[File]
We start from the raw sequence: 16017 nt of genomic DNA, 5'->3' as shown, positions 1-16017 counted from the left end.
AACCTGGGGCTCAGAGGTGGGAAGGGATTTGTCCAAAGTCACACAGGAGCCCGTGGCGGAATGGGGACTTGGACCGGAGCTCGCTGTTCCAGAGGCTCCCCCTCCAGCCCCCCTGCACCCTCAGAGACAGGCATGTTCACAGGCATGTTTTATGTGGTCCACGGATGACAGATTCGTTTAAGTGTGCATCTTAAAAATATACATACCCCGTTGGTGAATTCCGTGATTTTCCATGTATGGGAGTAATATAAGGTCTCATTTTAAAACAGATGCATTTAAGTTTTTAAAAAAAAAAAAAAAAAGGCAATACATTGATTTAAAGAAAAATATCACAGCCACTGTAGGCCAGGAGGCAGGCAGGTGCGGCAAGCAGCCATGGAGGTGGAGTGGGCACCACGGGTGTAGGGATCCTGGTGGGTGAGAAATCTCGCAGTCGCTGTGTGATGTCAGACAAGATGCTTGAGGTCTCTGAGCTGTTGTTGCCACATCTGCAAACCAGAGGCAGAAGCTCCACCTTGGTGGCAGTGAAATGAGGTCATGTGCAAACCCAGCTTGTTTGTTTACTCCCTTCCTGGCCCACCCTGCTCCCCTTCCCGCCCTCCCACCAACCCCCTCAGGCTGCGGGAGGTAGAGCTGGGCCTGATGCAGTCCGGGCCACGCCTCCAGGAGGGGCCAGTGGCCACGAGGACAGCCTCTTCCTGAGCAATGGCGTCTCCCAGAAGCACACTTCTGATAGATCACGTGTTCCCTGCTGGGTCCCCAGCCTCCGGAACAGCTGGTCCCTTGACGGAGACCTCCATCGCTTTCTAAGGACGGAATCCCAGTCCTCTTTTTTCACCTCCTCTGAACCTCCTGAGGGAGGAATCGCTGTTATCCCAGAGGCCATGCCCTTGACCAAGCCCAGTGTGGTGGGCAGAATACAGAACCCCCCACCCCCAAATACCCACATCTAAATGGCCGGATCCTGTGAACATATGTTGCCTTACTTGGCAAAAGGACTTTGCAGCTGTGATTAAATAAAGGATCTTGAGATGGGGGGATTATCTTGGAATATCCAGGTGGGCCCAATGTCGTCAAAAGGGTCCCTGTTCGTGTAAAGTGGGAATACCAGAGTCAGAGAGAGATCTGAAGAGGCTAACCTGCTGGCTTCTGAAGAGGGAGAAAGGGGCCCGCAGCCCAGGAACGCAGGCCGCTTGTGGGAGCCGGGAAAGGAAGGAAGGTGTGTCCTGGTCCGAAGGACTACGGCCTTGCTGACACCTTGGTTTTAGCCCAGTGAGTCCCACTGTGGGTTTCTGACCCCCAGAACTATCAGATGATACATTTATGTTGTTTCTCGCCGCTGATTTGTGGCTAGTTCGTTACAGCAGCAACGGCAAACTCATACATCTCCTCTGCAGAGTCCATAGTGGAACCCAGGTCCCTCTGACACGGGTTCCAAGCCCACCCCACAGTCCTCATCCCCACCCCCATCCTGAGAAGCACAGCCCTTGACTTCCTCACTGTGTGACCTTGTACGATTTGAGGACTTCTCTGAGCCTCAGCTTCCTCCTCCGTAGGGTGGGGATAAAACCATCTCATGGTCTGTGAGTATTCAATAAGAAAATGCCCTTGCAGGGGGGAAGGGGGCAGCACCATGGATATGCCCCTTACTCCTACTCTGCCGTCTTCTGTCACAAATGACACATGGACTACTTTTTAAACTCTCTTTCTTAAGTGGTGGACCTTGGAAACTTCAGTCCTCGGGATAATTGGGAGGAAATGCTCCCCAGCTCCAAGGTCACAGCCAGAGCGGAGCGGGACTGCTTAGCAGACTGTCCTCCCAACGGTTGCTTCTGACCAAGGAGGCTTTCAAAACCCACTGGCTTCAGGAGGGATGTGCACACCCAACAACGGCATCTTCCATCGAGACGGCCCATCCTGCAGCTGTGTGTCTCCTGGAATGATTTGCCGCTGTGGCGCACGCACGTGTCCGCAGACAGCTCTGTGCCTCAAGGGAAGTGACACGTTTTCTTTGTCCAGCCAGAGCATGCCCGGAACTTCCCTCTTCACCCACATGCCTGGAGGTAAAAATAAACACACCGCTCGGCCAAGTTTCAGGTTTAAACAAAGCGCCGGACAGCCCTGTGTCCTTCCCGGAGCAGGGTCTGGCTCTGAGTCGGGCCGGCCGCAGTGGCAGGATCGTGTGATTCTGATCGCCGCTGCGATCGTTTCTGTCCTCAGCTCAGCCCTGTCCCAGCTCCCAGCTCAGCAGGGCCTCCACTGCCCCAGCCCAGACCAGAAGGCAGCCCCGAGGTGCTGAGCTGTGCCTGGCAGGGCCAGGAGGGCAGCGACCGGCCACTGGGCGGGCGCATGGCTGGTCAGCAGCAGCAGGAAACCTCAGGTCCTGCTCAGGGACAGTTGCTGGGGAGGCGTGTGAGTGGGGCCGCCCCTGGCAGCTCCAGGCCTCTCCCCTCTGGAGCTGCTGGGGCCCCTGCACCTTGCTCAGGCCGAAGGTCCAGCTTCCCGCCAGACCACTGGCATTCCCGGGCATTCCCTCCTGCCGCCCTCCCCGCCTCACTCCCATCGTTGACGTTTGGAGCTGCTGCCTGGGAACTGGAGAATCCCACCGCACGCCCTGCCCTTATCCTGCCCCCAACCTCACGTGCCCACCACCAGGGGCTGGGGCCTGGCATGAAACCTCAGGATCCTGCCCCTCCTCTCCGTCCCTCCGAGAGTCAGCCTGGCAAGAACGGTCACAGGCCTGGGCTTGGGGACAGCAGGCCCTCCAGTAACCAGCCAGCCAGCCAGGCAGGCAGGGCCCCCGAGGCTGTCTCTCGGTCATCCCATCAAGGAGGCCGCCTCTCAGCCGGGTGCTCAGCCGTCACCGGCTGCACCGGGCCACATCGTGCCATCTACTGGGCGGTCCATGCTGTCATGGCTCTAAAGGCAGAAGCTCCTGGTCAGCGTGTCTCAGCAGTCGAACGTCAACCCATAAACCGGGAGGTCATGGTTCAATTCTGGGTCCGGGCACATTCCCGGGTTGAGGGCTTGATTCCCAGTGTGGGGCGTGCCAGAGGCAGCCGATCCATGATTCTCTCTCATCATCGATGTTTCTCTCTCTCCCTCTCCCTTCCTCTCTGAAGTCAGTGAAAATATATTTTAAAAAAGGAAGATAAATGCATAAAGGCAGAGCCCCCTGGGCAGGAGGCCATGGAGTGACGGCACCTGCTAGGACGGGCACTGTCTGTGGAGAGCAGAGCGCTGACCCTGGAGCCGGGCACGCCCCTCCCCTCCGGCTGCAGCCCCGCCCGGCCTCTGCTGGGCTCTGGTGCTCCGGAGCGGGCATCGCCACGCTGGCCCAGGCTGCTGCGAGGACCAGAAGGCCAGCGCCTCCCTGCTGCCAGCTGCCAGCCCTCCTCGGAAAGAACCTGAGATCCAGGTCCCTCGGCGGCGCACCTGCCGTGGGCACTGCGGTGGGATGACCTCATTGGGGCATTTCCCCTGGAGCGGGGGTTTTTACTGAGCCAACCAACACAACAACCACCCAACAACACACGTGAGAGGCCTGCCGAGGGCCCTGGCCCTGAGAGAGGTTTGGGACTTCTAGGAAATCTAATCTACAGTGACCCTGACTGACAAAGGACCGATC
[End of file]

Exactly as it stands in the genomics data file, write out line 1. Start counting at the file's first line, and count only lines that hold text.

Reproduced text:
We start from the raw sequence: 16017 nt of genomic DNA, 5'->3' as shown, positions 1-16017 counted from the left end.